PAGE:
Jim has been a member of a product development team for the last year. He got along well with everyone except for the team’s leader, Mary. For some reason, Mary has the tendency to cut Jim off during their team discussions, finish his sentences, and play devil’s advocate. In fact, Mary has frequently said, “No offense Jim, but I just have to play devil’s advocate here!” Then off Mary goes berating Jim’s idea with little, if any, evidence to support her opposing view. Unfortunately, no one has come to Jim’s aid probably because no one wants to end up on Mary’s bad side and be on the receiving end of her rude behavior. Finally, Jim has mustered the courage to talk to Mary about her actions.
We have all been in a situation like Jim’s where we have the opportunity to speak up and improve an irritating situation or remain silent and continue to endure the person’s obnoxious behavior.
In the hope of sharing what may be on your mind in a way that improves whatever situation you may be in, here are few tips to help you prepare the conversation and decrease the stress that often accompanies the decision to talk about something that matters to you.
Prepare or Beware. If you will take a few moments to think about the conversation you need to hold, you will greatly improve the likelihood that the conversation will go well. The reason people go to fight or flight is because they are not prepared. You need to answer the following questions that will help you assess the conversation more thoroughly.
- “What do you want the outcome of the conversation to be?”
- “What do I know about this person and how they might respond to this topic?”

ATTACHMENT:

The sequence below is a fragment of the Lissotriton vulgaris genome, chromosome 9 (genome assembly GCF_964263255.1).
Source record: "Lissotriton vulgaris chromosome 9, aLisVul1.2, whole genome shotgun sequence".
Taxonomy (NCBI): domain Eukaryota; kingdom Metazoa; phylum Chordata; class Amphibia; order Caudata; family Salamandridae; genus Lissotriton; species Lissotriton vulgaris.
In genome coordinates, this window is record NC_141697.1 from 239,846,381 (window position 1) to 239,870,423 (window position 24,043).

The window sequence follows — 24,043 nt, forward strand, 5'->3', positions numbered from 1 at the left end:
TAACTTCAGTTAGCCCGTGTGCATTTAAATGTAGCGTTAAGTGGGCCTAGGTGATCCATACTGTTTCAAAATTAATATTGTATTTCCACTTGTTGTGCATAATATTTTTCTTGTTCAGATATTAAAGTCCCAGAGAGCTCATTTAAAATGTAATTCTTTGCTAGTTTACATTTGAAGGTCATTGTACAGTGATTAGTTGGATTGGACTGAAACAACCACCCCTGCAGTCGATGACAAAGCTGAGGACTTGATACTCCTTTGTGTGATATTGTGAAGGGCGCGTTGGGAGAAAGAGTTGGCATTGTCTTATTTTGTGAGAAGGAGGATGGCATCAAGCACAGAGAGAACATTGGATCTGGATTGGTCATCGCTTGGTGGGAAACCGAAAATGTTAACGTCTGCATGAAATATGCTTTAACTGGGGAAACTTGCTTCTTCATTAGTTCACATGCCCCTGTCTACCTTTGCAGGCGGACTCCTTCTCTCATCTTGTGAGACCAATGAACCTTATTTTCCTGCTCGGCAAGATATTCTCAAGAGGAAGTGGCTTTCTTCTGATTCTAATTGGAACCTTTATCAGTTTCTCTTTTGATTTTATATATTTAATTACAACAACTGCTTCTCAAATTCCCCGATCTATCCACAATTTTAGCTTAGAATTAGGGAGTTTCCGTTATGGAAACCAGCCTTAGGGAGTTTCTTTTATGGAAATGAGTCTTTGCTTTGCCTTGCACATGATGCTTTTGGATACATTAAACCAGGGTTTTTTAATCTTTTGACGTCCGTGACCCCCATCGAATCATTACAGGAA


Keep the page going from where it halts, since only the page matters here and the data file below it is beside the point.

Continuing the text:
- “What is the current status of our relationship?”
- “What has been happening or what are the facts of the current situation?”
- “What is my reasonable interpretation of the facts in this situation?”
- “What would I like to have happen going forward?”
Answering these questions will give you clarity about the situation and help you begin to prepare what you might say to achieve the desired results. Answering these questions will increase your awareness of how the conversation might go and what you might do to improve the outcome.
Clarify Your Mindset. We come from a certain space at a certain time. For example, if you are angry with the person to whom you need to speak, that will be the underlying energy that will pervade everything you say and do. To dissipate any ill feelings that you may have toward an individual, you might finish this sentence a number of times: “I am angry with (person’s name) because….”
Once you have answered the question a number of times, you will have a more objective view of your mindset in the moment, and you can assess your thinking for accuracy. Remember, it only takes one piece of data that runs contrary to what you are thinking and you must admit that your assumptions may be in doubt.
Create an Attention Check. An attention check is created by finishing the sentence, “I’d like to talk about…. Can we do that?” You are essentially stating your intention for the conversation and then asking the person’s permission to engage in a conversation on a particular topic. In the example above, Jim could say, “I’d like to talk about our working relationship. Can we do that for a minute?” Such a statement will totally focus Mary’s attention on the topic at hand.
Identify the Facts. After using an Attention Check to start the conversation, you will want to share the facts of the situation. Using phrases like, “I noticed…,” “I observed…,” or “I heard…,” will keep you grounded in factual statements. So in the situation above, if you were Jim, you might say, “I noticed in yesterday’s meeting that you finished my statements on three different occasions and ended the meeting in announcing that you wanted to play devil’s advocate.”